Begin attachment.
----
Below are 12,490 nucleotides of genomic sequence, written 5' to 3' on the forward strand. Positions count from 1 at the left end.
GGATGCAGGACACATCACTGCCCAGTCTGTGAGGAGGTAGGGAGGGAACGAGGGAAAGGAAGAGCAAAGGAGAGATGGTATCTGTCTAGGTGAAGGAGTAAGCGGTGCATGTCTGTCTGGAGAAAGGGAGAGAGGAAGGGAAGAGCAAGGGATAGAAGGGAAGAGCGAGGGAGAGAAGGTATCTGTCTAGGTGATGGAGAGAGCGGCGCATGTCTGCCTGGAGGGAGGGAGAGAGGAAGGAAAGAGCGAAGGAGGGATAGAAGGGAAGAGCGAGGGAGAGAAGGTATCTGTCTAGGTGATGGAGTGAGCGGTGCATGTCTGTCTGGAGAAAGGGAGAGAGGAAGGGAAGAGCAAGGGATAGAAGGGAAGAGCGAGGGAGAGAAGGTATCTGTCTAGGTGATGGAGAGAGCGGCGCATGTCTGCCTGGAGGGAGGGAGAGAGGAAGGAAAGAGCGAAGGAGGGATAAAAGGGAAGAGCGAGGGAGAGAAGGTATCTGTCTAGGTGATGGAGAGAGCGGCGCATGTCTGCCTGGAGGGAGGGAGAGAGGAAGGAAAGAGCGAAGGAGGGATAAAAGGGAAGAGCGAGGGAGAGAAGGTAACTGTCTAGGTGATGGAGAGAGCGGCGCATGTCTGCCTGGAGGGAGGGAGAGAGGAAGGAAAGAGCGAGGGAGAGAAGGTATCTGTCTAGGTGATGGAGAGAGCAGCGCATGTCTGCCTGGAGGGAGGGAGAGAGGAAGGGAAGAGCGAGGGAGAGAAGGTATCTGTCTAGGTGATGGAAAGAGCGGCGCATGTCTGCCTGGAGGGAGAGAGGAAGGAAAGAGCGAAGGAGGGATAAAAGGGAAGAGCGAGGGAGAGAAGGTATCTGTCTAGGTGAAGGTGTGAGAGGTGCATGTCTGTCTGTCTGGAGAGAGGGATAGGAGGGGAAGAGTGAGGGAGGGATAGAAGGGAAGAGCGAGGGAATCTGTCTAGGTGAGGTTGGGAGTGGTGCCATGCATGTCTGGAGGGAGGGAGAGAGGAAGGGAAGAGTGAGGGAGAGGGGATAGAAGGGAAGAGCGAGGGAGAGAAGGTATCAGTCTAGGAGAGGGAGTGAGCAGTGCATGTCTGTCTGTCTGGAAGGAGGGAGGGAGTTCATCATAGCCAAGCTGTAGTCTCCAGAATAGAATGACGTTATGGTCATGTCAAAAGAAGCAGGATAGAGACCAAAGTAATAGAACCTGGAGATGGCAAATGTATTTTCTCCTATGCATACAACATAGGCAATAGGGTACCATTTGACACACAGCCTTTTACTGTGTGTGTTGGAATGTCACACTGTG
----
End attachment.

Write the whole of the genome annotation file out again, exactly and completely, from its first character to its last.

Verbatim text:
Below are 12,490 nucleotides of genomic sequence, written 5' to 3' on the forward strand. Positions count from 1 at the left end.
GGATGCAGGACACATCACTGCCCAGTCTGTGAGGAGGTAGGGAGGGAACGAGGGAAAGGAAGAGCAAAGGAGAGATGGTATCTGTCTAGGTGAAGGAGTAAGCGGTGCATGTCTGTCTGGAGAAAGGGAGAGAGGAAGGGAAGAGCAAGGGATAGAAGGGAAGAGCGAGGGAGAGAAGGTATCTGTCTAGGTGATGGAGAGAGCGGCGCATGTCTGCCTGGAGGGAGGGAGAGAGGAAGGAAAGAGCGAAGGAGGGATAGAAGGGAAGAGCGAGGGAGAGAAGGTATCTGTCTAGGTGATGGAGTGAGCGGTGCATGTCTGTCTGGAGAAAGGGAGAGAGGAAGGGAAGAGCAAGGGATAGAAGGGAAGAGCGAGGGAGAGAAGGTATCTGTCTAGGTGATGGAGAGAGCGGCGCATGTCTGCCTGGAGGGAGGGAGAGAGGAAGGAAAGAGCGAAGGAGGGATAAAAGGGAAGAGCGAGGGAGAGAAGGTATCTGTCTAGGTGATGGAGAGAGCGGCGCATGTCTGCCTGGAGGGAGGGAGAGAGGAAGGAAAGAGCGAAGGAGGGATAAAAGGGAAGAGCGAGGGAGAGAAGGTAACTGTCTAGGTGATGGAGAGAGCGGCGCATGTCTGCCTGGAGGGAGGGAGAGAGGAAGGAAAGAGCGAGGGAGAGAAGGTATCTGTCTAGGTGATGGAGAGAGCAGCGCATGTCTGCCTGGAGGGAGGGAGAGAGGAAGGGAAGAGCGAGGGAGAGAAGGTATCTGTCTAGGTGATGGAAAGAGCGGCGCATGTCTGCCTGGAGGGAGAGAGGAAGGAAAGAGCGAAGGAGGGATAAAAGGGAAGAGCGAGGGAGAGAAGGTATCTGTCTAGGTGAAGGTGTGAGAGGTGCATGTCTGTCTGTCTGGAGAGAGGGATAGGAGGGGAAGAGTGAGGGAGGGATAGAAGGGAAGAGCGAGGGAATCTGTCTAGGTGAGGTTGGGAGTGGTGCCATGCATGTCTGGAGGGAGGGAGAGAGGAAGGGAAGAGTGAGGGAGAGGGGATAGAAGGGAAGAGCGAGGGAGAGAAGGTATCAGTCTAGGAGAGGGAGTGAGCAGTGCATGTCTGTCTGTCTGGAAGGAGGGAGGGAGTTCATCATAGCCAAGCTGTAGTCTCCAGAATAGAATGACGTTATGGTCATGTCAAAAGAAGCAGGATAGAGACCAAAGTAATAGAACCTGGAGATGGCAAATGTATTTTCTCCTATGCATACAACATAGGCAATAGGGTACCATTTGACACACAGCCTTTTACTGTGTGTGTTGGAATGTCACACTGTG